By February, Japan had confirmed more than 250 cases - excluding the cruise line’s cases. Most of those infected had flu-like symptoms only, while six older patients died of pneumonia. So, in Japan, the virus was also showing a flu-like epidemic, which usually brings senior people a higher risk for developing severe illness and causing fatality.



Therefore, the frighteningly high death toll number in China and Italy could be the result of a medical system collapse caused by too many patients rushing to hospitals, which is the scenario usually observed during a flu pandemic.



Unfortunately, most people seem too nervous to notice the virus' “flu-like epidemic pattern”, so they rushed into lockdowns and emotionally criticized that countries without strict restrictions are risking people's lives. If the world's leading countries, or international organizations, stepped forward in March to coordinate a global force to battle the pandemic with measures derived from flu control protocols, the whole story would be different now.



Taiwan's success story offers an example of effective control protocols that combines an existing flu-like disease surveillance system, previous SARS control experience, and no strict lockdowns. The surveillance system asks clinics and hospitals to cooperate by reporting patients with flu-like symptoms for virus testing and early treatments. Taiwan also asks infected people and their contacts must undergo a home or facility quarantine, as well as reminds healthy people to practice good hygiene all the time to flatten the epidemic curve, but has never seriously disrupted people's daily routines. For example, many people in Taipei still commute by train every day.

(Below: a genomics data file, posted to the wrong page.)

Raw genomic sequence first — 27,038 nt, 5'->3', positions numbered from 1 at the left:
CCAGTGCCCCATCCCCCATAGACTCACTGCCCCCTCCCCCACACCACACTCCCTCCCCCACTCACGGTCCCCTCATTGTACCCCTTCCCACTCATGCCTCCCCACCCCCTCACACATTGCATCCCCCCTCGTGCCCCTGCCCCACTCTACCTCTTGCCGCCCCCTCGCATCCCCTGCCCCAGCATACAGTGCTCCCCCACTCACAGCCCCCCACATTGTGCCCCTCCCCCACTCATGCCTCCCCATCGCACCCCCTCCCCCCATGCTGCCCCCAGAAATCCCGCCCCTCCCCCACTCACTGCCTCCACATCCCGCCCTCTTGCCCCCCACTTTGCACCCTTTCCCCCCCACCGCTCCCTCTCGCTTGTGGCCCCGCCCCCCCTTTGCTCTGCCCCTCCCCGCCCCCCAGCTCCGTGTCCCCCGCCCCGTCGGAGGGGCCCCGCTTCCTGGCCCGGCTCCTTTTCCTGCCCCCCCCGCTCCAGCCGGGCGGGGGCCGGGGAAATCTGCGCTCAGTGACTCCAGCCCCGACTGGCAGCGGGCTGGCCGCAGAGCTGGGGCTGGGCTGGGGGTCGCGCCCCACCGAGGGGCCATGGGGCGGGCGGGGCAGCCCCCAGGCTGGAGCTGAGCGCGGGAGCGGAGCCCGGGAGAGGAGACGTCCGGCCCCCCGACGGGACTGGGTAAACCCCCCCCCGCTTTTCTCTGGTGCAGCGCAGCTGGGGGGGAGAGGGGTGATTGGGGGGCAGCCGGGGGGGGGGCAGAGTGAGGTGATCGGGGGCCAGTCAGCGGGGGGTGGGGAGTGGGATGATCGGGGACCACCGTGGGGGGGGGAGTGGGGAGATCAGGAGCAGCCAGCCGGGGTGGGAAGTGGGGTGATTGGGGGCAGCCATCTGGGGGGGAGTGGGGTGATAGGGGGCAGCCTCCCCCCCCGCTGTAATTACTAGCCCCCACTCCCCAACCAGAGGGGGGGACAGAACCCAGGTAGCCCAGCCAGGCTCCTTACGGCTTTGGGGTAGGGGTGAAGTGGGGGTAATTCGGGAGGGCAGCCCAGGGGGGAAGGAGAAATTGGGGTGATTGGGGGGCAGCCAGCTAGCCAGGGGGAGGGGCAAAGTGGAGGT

As of May 12, Taiwan, with a population of 23 million citizens, had reported 6 deaths from COVID-19 and less than 500 confirmed cases, while New York State, having its 19 million residents under strict lockdowns, has reported more than 27,000 deaths.



In addition, Taiwanese have been promptly wearing a mask since the middle of January even though experts could not agree on whether it helped at that time. Taiwanese government also coordinated mask manufacturers to increase production capacity to meet people’s demands of purchasing masks. In contrast, most of western countries did not add wearing a mask to their COVID-19 control guidelines until April.



The only thing that Sweden needs to worry about is the high number of deaths form COVID-19 at nursing homes. If nearby hospitals have spare capacity, it would be better to move nursing home residents to hospitals, and thoroughly clean and sanitize affected nursing homes.



Sweden also needs to learn that Taiwan's experience has proved wearing a mask can be an effective extra precaution, especially for countries trying to avoid stricter restrictions. People do not need a surgical mask. Cloth masks work well, too. The more Swedes wear a mask, the more effective Sweden's COVID-19 control measures will appear to the world.